GILBERT: The Opposition says you should look at the High Risk Terrorist Offender Framework, things like preventative or continuing detention orders for this cohort. Will you look at those options? Are you looking at those options?
PRIME MINISTER: Kieran, we await the decision of the High Court where the reasons haven’t been published yet, so that will have implications as well. But we are doing all that we need to do, everything within our power, to keep people safe. That’s our first, second and third priority.
GILBERT: When it comes to the broader issue, have you got confidence in the response of your Ministers to this? While you said you’ve done all the things necessary and appropriately, has the political and communication response been what it needs to be?
PRIME MINISTER: Absolutely. And Clare O’Neil was on one of your programs yesterday morning, again articulating a very strong position that she’s had. We responded appropriately with the appropriate committee meetings and developing the response. But preparation was done well in advance, even though the advice was that overturning 20 years of precedent was what the High Court decided to do. But in advance of that, there had already been discussions between our agencies and state and territory agencies as well, law enforcement, about a response should the result come down as it did.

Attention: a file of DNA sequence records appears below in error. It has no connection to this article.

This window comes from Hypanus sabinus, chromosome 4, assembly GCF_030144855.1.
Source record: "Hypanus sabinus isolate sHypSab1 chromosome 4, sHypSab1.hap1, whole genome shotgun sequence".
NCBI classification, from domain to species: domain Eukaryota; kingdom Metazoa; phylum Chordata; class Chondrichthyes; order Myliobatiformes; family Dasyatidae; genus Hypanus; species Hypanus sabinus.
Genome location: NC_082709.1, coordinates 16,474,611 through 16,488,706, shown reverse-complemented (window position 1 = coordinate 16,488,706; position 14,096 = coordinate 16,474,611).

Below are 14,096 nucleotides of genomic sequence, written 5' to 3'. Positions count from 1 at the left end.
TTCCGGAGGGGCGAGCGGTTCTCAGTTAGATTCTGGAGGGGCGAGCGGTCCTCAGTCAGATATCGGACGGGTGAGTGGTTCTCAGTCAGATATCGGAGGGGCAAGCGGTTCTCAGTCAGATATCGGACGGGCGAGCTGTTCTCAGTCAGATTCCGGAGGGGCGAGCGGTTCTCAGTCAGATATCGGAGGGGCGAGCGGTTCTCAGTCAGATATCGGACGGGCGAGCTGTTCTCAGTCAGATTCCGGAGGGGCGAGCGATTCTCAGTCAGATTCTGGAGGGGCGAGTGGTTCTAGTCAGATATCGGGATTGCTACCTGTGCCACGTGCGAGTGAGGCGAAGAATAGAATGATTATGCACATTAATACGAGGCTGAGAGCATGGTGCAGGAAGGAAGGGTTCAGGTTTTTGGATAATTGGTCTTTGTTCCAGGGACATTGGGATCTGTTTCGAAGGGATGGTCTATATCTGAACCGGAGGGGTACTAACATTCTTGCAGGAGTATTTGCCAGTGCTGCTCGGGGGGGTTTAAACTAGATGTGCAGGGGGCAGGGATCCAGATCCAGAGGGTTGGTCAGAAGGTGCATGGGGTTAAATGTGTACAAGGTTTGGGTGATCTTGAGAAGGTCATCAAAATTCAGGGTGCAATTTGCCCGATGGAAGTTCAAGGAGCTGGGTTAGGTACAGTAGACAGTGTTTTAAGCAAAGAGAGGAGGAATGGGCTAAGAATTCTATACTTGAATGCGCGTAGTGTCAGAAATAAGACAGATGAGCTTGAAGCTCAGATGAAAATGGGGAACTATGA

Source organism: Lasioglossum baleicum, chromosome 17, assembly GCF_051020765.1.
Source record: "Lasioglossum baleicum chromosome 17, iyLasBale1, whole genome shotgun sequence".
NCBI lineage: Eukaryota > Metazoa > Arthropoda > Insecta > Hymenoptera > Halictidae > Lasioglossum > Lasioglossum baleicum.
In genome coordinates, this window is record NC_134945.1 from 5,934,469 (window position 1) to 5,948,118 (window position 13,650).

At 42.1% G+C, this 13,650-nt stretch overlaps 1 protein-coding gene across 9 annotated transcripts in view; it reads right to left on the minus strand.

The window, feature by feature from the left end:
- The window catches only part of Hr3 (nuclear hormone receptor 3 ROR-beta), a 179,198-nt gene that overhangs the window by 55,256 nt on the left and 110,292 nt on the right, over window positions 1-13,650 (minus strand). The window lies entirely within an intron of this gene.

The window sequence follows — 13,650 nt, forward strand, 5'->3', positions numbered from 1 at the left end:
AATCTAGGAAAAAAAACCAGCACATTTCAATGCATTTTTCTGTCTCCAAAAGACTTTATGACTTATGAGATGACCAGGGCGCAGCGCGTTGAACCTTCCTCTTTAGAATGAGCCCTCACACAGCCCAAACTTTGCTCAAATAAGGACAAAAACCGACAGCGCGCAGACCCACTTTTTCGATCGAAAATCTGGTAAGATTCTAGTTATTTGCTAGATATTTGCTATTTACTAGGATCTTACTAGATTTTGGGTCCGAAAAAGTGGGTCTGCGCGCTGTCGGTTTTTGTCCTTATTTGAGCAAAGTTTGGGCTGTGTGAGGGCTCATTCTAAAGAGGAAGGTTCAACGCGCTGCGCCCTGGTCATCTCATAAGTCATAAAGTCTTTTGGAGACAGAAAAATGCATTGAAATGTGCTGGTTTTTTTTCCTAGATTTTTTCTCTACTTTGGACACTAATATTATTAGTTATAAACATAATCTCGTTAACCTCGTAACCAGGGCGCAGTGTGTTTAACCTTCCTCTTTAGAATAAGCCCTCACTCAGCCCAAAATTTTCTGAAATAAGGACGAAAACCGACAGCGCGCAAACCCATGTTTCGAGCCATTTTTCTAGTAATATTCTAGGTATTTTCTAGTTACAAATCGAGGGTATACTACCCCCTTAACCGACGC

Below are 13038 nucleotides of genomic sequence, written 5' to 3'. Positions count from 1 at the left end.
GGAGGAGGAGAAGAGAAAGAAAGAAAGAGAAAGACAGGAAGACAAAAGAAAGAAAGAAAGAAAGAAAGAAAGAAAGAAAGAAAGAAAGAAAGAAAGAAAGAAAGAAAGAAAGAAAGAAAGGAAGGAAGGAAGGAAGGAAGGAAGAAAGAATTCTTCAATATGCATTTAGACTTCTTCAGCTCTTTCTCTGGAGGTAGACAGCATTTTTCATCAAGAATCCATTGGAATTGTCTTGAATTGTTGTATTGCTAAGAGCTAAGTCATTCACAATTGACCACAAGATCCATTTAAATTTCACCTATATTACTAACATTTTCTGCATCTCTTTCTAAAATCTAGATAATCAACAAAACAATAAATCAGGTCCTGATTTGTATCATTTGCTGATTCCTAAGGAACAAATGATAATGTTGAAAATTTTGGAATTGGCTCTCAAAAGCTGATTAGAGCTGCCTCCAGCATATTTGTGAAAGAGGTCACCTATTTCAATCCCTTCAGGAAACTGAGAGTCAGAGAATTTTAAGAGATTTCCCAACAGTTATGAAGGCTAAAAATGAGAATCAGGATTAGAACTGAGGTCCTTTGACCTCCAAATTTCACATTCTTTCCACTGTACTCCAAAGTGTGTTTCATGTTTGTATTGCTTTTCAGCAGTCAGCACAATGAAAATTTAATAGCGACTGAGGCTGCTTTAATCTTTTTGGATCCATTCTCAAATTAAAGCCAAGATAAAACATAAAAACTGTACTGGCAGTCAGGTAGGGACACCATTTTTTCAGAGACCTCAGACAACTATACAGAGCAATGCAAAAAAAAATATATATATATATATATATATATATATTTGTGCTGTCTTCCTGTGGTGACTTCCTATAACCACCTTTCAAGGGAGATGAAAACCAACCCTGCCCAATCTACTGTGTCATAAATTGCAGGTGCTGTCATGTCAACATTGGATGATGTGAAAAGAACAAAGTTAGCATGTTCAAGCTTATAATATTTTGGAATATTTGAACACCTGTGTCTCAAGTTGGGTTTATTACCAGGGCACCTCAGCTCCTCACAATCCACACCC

GILBERT: Prime Minister, the Optus CEO has resigned after the debacle of a couple of weeks ago. That’s one thing. I guess from your perspective, though, you want to make sure that industry, the telecommunications sector, but more broadly, learn from the mishaps in this case.